Thursday, March 31, 2011

Poetry Alive!

Vermont's second annual Poetry Alive! celebration of National Poetry Month got underway tonight at Montpelier's Kellogg-Hubbard Library with a reading by former Maine poet laureate Baron Wormser.

He began the evening "with a couple of 'seasonal' poems -- about snow, and baseball".

Wormser continued, "Being a poet I'm not very interested in those people who get rich and famous and make it to the big leagues. I'm more interested in those who never leave the minors."

Poetry Alive! is a joint project between the Library and Montpelier's downtown association, with the purpose of emphasizing poetry as an everyday occurrence, not something reserved only for academics and special occasions.

Along with contributions from notables such as Galway Kinnell, Leland Kinsey, Sherry Olsen, Cora Brooks and David Huddle, for the next month poems will be posted in 70 Montpelier business by local poets at every level, from ambitious amateurs all the way to published professionals. The complete schedule of Poetry Alive! events is here.

I've appeciated and written poetry for most of my life. Learning about its relationship to classical music has only deepened that appreciation. When I listen to songs by Schubert, Schumann, Mahler, Eric Whitacre, Frank Ticheli, and so many others - I try to understand the relationship between the music, and the verse it supports. What makes a successful song setting? Which comes first in the inspiration, the poetry or the music? How does a good singer bridge the gap between words and melodies, by breathing life into the final creation?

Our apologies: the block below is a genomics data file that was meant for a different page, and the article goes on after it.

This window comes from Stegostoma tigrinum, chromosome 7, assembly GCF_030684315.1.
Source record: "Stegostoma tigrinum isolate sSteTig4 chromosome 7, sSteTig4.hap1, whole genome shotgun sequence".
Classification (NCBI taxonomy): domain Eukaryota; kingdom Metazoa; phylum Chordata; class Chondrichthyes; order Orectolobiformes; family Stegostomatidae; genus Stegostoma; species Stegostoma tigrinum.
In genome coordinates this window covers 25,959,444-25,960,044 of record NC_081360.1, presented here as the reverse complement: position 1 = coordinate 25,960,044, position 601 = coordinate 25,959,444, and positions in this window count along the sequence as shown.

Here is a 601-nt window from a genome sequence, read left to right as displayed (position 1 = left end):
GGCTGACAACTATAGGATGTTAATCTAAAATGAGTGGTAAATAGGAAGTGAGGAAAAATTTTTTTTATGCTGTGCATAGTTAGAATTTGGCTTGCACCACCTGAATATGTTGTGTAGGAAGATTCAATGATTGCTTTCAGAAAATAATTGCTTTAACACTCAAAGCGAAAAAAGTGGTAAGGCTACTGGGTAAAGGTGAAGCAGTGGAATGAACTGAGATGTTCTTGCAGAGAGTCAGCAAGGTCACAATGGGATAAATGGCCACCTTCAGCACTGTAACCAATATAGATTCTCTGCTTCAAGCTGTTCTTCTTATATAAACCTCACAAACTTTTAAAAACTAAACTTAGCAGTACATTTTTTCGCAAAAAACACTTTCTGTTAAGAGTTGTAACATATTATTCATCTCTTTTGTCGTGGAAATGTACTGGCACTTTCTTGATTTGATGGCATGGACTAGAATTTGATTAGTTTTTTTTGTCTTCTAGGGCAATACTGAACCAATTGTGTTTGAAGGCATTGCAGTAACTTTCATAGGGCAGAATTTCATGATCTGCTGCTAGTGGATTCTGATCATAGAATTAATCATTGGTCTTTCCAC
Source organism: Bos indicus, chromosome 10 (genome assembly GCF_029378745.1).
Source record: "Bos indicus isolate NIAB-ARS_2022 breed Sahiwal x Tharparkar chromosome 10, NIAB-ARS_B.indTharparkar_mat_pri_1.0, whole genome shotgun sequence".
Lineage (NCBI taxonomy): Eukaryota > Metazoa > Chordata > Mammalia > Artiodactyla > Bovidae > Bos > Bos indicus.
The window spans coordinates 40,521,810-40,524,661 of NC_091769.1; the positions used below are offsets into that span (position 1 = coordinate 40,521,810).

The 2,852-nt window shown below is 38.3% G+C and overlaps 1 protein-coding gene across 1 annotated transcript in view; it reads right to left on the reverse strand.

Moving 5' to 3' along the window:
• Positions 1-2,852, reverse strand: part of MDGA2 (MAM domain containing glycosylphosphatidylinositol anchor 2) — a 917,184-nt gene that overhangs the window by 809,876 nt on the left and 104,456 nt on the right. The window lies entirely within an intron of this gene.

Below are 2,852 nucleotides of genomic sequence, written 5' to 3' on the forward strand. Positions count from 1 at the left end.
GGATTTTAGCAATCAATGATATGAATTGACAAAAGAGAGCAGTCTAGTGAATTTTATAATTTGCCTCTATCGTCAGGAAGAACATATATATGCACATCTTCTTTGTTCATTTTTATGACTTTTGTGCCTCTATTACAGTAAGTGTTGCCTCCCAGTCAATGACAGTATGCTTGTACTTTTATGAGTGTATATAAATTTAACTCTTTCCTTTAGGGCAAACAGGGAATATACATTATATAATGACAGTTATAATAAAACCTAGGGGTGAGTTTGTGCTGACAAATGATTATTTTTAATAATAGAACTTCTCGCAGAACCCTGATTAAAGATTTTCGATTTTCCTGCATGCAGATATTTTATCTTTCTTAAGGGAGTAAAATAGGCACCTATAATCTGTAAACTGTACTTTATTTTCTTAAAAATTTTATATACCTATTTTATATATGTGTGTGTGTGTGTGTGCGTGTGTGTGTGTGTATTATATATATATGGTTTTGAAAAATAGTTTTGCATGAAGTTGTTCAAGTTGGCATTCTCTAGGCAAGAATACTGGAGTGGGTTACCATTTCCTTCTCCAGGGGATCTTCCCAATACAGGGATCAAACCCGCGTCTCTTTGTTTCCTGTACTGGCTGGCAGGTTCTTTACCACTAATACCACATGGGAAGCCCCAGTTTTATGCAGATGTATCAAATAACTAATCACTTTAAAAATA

This month on VPR Classical I'm going to be featuring a selection of poetry, read in the voices of the poets themselves, along with song settings and other poetic explorations. You can listen in weekdays from 8-10am for a celebration of National Poetry Month, and participate by leaving a comment here to share your favorite poet, poem, or recollection of how poetry has affected your life.

"The time has come, the Walrus said, to speak of many things..."

No comments:

Post a Comment

We welcome your comments anytime, but please keep it civil and constructive! Also, please provide at least your full name and town. Thanks for reading!